Adoption v.s. Breeder?

Discussion in 'General Mastiff Discussion' started by Cloudk, Mar 21, 2010.

  1. Cloudk

    Cloudk New Member

    Well, first off, hello everyone. My question, I'm looking to get my second bullmastiff. Had one a few years ago (now passed) my mom rescued from a BYB. Had to fight her neighbor for her food, all the fun stuff. Anyways, she was honestly one of the best dogs we've ever had. Did her bullmastiff job and scared the crap out of a guy who tried to break in! Anyways, so I was wondering if it's better to get from a good breeder or an adoption? I've owned rotties, and a bullmastiff (all perfect examples of the breed), so I know that they aren't easy, need excersize, good food, socialization, obedience training, good yard and so on. I don't forget the drool!:) I don't have a problem with quality breeders but obviously adoption is a great thing. Looking for a younger dog, female,(she'll be spayed), color isn't REALLY important, but it would be nice to have a few options. About me: I'm 22, had big dogs all my life, (first rottie puppy at 2) and money isn't really a problem, but nor do I want to spend thousands on just getting the dog. My husband is in the Army and I need a perfect compainion, and daily walking partner, yet will protect me while he's gone, all bullmastiffs i've met have been exactly that. Family dogs, yet will protect (very well;)), because of my experinces, I decided a bullmastiff would be the perfect dog for me. I also like rotties and pitbull-type dogs, but breed restricions will almost certainly cause problems:mad:. But I've wanted all three, so a bullmastiff is just great! I have alot of good obedience training, and work best w/ the bully breeds (gotta love their independance!) This will be my first dog to GET myself! I know it's ultimatly my decision, but I want opinions. If you have anything else you want to know about me just ask. I'll be happy to answer any questions! Thanks guys!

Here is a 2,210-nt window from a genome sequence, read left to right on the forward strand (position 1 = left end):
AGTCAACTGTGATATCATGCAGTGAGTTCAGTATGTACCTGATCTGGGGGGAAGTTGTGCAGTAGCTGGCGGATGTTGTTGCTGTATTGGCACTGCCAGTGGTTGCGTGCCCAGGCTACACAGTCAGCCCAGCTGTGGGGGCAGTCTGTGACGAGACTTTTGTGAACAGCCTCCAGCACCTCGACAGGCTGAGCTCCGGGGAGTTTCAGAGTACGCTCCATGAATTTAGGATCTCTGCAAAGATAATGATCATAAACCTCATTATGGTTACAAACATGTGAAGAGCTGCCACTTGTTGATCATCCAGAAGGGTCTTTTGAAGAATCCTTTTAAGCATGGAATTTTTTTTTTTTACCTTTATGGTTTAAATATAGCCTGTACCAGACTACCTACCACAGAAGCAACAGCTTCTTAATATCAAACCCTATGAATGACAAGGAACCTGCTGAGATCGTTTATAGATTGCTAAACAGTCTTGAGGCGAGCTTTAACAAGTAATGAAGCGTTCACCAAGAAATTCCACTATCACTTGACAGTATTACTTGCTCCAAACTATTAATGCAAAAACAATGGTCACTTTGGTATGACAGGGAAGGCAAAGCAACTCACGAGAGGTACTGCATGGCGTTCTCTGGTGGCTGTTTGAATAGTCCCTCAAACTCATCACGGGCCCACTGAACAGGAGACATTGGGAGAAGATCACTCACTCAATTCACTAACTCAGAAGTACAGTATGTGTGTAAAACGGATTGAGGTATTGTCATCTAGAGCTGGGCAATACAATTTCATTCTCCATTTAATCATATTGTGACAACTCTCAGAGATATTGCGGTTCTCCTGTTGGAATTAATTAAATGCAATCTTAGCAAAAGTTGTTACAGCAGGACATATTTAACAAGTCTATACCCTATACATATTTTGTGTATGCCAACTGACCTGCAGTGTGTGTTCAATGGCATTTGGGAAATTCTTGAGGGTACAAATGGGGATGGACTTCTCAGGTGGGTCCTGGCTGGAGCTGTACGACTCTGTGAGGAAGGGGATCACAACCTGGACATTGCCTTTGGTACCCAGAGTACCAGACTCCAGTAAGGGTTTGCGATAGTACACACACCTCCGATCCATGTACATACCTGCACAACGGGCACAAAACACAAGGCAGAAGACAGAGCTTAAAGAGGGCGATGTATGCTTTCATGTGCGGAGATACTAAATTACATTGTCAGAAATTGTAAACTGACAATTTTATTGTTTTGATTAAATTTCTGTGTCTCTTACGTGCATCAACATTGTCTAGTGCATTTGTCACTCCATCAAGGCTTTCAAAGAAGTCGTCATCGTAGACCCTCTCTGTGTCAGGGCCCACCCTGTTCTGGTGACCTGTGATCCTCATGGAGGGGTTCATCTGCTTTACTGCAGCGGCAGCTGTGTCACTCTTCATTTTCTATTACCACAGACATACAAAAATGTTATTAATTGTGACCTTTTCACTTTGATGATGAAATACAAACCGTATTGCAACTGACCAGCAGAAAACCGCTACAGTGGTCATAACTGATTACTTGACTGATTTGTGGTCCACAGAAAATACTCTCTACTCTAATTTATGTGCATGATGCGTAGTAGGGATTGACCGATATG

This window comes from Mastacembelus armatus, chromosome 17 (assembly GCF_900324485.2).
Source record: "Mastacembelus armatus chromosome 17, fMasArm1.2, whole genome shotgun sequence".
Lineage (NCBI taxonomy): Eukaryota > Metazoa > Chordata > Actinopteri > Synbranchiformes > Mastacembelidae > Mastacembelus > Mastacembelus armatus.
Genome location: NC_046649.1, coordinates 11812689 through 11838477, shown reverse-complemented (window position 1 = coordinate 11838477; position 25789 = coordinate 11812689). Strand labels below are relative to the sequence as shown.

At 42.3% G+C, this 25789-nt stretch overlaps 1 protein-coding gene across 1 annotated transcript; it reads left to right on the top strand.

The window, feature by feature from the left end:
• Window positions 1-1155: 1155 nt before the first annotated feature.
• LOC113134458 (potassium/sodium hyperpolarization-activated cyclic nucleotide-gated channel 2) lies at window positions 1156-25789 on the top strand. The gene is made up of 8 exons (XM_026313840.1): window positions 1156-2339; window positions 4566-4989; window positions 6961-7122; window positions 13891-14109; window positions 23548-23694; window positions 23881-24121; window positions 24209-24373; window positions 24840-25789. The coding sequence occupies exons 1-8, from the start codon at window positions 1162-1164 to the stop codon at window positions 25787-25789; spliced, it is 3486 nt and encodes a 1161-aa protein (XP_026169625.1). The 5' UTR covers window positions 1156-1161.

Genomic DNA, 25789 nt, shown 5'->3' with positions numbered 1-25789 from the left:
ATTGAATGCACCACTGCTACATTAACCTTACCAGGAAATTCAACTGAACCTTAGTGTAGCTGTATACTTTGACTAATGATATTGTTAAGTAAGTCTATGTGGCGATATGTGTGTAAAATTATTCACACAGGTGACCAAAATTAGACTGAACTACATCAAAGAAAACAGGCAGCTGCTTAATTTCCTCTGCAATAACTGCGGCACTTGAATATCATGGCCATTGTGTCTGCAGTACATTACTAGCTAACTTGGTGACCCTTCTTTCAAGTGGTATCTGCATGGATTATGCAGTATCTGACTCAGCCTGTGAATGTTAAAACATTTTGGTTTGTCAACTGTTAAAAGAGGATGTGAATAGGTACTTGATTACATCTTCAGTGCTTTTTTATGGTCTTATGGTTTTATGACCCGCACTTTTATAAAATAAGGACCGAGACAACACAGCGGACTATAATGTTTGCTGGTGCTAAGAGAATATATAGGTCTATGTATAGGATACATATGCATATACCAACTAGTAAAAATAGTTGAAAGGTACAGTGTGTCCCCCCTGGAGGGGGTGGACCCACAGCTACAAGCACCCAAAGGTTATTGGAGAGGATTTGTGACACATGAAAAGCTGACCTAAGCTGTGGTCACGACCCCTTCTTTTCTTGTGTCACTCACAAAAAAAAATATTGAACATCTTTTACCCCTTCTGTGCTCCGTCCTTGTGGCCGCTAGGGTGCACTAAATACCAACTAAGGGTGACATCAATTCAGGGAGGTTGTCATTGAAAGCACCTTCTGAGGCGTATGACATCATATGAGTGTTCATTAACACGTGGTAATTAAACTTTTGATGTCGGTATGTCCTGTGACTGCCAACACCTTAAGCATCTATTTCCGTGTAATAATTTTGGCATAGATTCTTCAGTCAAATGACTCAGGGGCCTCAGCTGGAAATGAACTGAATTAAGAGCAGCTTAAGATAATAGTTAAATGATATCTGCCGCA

2. Bentley

    Bentley New Member

    I have a 2yr old adopted Bullmastiff/Dogue De Bordeaux cross who was rescued from a bad home which starved him and damaged his jaw. I got him at five months old and the starvation was such he struggled to walk across the room without becoming exhausted. I say all of this because it gives a history to the problems we had with him. We got hime socialized (eventually) and dealt with the health and dvelopmental problems that occurred from the dietary issues (he'd been eating grass to sruvive). I only say this because adoption can lead to unexpected issues and costs that getting a dog from a breeder may not. Saying that, however, the satisfaction I gain on a daily basis from seeing how well he's turned out is fantastic. I would overall recommend adoption or rescue but the impact can be higher than if you went to a breeder. Also, I don't know how things are in the USA but here in the UK you really have to watch for unscroupulous breeders when it comes to the mastiff breeds.
  3. lavajeep

    lavajeep New Member

    We bought both our Dogues De Bordeaux from breeders. The reasons we purchased from breeders rather than rescuing were multiple. First off, we couldn't find a puppy to rescue. Second, both times we were adding to our family, we had an older female dog who was picky about her dog siblings. Also, there are relatively few DDBs in rescue (thankfully!) and the ones that are wouldn't fit into our home (cats, multiple dogs, a small child, etc). On the other hand, we've adopted two pit bulls from a rescue group.